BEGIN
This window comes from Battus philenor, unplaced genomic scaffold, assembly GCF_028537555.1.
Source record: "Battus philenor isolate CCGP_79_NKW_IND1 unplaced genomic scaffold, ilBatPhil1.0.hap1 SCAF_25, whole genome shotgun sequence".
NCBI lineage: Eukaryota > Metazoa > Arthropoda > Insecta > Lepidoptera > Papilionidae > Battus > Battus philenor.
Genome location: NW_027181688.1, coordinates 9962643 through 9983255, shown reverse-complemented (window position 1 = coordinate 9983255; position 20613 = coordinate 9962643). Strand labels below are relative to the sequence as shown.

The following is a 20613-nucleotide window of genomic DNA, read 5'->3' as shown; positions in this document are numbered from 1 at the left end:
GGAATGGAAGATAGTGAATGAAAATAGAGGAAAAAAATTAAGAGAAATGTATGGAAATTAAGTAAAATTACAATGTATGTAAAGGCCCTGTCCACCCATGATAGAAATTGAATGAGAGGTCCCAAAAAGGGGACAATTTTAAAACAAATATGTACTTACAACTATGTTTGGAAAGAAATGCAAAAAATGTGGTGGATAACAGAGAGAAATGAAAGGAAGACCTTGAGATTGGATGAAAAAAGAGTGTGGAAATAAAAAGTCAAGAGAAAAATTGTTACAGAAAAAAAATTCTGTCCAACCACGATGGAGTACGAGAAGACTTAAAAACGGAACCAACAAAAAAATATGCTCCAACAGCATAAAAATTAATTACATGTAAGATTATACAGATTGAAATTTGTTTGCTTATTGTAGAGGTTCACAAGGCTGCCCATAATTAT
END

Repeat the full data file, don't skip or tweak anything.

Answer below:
This window comes from Battus philenor, unplaced genomic scaffold, assembly GCF_028537555.1.
Source record: "Battus philenor isolate CCGP_79_NKW_IND1 unplaced genomic scaffold, ilBatPhil1.0.hap1 SCAF_25, whole genome shotgun sequence".
NCBI lineage: Eukaryota > Metazoa > Arthropoda > Insecta > Lepidoptera > Papilionidae > Battus > Battus philenor.
Genome location: NW_027181688.1, coordinates 9962643 through 9983255, shown reverse-complemented (window position 1 = coordinate 9983255; position 20613 = coordinate 9962643). Strand labels below are relative to the sequence as shown.

The following is a 20613-nucleotide window of genomic DNA, read 5'->3' as shown; positions in this document are numbered from 1 at the left end:
GGAATGGAAGATAGTGAATGAAAATAGAGGAAAAAAATTAAGAGAAATGTATGGAAATTAAGTAAAATTACAATGTATGTAAAGGCCCTGTCCACCCATGATAGAAATTGAATGAGAGGTCCCAAAAAGGGGACAATTTTAAAACAAATATGTACTTACAACTATGTTTGGAAAGAAATGCAAAAAATGTGGTGGATAACAGAGAGAAATGAAAGGAAGACCTTGAGATTGGATGAAAAAAGAGTGTGGAAATAAAAAGTCAAGAGAAAAATTGTTACAGAAAAAAAATTCTGTCCAACCACGATGGAGTACGAGAAGACTTAAAAACGGAACCAACAAAAAAATATGCTCCAACAGCATAAAAATTAATTACATGTAAGATTATACAGATTGAAATTTGTTTGCTTATTGTAGAGGTTCACAAGGCTGCCCATAATTAT